How about a good news story about the NHS?
In 2008, the acute stroke unit at Plymouth’s Derriford Hospital was under as much pressure as its patients. It was bottom of the regional mortality table, the experience for both patients and relatives was poor, and every patient it treated was costing £2,000 more than it got back in payments. That added up to a deficit of more than £1m a year.
Yet while stroke was under scrutiny, there was no prospect of extra money for more beds. Counterintuitively, that was the best thing that could have happened. If money had been on the table, Plymouth neurologist and stroke specialist Steve Allder, the only person who believed that improvement was possible without spending any, would never have had the chance to put his ideas to the test.
Less than 12 months later, Allder was proved right and everyone else wrong. Plymouth now sat near the top of the mortality table. The patient experience was dramatically better. Quality was up. Yet far from increasing, the number of acute and rehab beds had fallen from 56 to 39. And instead of making a loss, the unit was now in surplus as the cost of (much superior) treatment was halved.
This transformation so flatly contradicts the universally accepted NHS narrative that less money equals worse service that it is hard to believe. Where could such a result have come from? The answer is simple: a different way of thinking.
This is the starkest illustration I know of something that politicians, and most other people, criminally ignore – the extraordinary leverage of management, for both good and ill. Viewed through the lens of conventional management, the NHS, and public services generally, are doomed to penny-pinching mediocrity as ever-increasing demand hits finite or diminishing resources. But under another lens a very different reality comes to light. Underlying demand is not going up – indeed, it is both predictable and stable. And while there is indeed a resource crisis, it is about the way resources are deployed, not the amount. There is scope for improvement; there is hope!
When Allder studied Plymouth stroke patterns, he found that Derriford predictably and regularly admitted 1.5 stroke sufferers a day. Much more variable was patient length of stay, which when analysed revealed that by far the greatest resource – 75 per cent of bed days – was absorbed by a small number of already frail people, suffering from massive strokes from which they were unlikely to recover. They (and their relatives) were also least well served by the existing system, often kept tenuously alive only to prolong agony and distress. The answer was to redesign the pathway for this group to accord with their and their families’ wishes, and to be more proactive with other groups – systematically ensuring that those who could benefit from rehab got it, for example. The result: the blockages caused by the long-stay group were resorbed, more patients could be seen in timely fashion, and the perceived need for extra beds went away.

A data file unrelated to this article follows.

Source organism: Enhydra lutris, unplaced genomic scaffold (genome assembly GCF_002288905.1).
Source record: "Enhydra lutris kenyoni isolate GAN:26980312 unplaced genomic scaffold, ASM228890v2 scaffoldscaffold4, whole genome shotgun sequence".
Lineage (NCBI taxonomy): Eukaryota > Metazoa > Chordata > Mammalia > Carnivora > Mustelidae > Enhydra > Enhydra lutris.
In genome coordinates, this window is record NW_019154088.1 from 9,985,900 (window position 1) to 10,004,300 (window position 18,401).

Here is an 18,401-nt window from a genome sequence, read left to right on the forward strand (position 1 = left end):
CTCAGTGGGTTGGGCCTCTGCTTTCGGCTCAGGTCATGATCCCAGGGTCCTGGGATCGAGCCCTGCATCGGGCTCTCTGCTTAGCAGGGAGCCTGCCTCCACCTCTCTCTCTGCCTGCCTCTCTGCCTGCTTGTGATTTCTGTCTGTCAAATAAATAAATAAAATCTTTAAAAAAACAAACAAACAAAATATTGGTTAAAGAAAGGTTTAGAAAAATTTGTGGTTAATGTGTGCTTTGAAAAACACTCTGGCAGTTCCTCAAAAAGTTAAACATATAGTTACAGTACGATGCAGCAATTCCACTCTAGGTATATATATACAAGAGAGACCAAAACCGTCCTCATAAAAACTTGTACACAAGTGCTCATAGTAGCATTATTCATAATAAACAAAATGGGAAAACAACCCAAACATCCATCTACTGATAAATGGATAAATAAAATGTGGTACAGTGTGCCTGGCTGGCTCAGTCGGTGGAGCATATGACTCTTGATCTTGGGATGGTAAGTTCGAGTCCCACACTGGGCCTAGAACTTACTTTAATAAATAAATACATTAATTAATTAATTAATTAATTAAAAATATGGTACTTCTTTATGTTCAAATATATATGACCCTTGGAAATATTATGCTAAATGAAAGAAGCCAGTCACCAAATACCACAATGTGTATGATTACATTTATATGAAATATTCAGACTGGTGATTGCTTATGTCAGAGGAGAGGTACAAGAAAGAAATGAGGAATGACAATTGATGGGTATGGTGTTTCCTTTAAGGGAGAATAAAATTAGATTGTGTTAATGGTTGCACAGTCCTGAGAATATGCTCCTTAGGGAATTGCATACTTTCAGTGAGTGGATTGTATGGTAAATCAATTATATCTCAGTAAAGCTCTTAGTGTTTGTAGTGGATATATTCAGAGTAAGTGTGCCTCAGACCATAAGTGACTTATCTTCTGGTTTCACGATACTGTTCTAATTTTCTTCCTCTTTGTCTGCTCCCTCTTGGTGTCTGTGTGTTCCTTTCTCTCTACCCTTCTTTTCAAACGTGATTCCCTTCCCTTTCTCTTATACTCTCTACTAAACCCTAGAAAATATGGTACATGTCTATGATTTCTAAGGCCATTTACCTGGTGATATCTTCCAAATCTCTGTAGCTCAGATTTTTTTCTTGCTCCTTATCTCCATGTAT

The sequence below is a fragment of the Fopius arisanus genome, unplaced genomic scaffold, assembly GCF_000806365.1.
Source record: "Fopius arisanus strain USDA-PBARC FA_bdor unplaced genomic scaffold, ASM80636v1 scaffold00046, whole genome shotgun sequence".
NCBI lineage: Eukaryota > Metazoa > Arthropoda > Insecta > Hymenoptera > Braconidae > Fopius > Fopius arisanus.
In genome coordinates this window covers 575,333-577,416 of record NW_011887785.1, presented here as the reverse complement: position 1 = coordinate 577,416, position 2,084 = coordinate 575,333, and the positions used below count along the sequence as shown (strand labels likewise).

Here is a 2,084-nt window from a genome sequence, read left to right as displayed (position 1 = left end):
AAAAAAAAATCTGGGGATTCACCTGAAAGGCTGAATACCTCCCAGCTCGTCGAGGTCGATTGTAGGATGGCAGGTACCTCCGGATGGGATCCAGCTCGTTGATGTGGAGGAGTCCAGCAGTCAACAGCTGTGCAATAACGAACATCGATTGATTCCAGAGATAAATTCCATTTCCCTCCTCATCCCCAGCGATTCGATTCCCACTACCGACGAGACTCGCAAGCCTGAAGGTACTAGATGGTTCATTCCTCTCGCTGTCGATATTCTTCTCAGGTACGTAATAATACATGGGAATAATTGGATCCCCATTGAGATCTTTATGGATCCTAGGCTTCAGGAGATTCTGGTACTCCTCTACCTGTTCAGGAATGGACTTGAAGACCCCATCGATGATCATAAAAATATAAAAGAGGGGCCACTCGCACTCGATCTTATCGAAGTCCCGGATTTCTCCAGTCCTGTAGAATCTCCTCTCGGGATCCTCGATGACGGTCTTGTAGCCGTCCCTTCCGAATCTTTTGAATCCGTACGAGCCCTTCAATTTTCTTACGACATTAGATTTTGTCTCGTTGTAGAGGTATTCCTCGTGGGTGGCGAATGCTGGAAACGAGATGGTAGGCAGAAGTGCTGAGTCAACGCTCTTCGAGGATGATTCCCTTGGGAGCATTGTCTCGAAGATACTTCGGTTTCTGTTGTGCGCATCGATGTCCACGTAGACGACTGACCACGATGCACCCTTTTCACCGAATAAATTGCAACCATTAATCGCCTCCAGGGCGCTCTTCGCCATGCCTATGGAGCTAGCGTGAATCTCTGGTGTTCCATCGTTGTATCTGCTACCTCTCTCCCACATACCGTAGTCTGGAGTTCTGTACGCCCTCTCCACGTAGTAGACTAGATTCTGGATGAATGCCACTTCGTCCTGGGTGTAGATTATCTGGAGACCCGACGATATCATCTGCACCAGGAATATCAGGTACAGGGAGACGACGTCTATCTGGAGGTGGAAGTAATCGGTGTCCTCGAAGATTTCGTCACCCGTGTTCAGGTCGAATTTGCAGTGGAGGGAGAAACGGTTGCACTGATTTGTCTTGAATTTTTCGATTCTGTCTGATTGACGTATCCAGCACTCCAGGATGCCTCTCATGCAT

Looking at the rest of the hospital, Allder found exactly the same patterns for other conditions: stroke was a microcosm of the whole. The consultancy Vanguard, which has been working in the NHS for the last three years, would go further and say that the same things are true of the NHS as a whole. That is, overall demand over the system is stable, a disproportionate amount of resource is absorbed by a small proportion of intensive users, and understanding the pattern of demand is the key to the Rubik’s cube of reconfiguring resources for permanently better and cheaper results.
Why is this evident in one optic yet invisible in the other? Back to Allder. He explains that the current stroke regime has more than 120 quality measures; when problems arise, they are addressed successively, in isolation. ‘After you’ve done six, there’s no money left, everyone’s exhausted and nothing has changed.’ At a more abstract level, conventional managers view a hospital as an asset to be sweated like any other kind of plant. They aim for efficiency through economies of scale, leading them to develop functional designs that use cheaper resources for simpler activities which they then run for high utilisation and low unit costs.
Unfortunately, as W. Edwards Deming taught many years ago, you can’t optimise the whole by optimising the parts. The first complication, notes Vanguard’s health lead Andy Brogan, is that fragmenting the world and running it for productivity makes for complicated governance and accounting across functional jurisdictions as each seeks to optimise and defend its own domain.
Second, it assumes that lower unit costs (making an appointment, seeing a nurse, doing an assessment) equates to lower overall costs. This is a fundamental error. It blinds managers to the fact that not all demand is equal. Much of it consists of what Vanguard terms ‘failure demand’, that is knock-on demand created by the failure to do something or do something right the first time – repeated appointments, referrals and assessments, people shuttling between A&E and GP surgeries to get their problems fixed. Failure demand accounts for all the apparent demand increase in health and many other public services, and often an enormous proportion of the total – up to 80 per cent in the NHS, Vanguard estimates.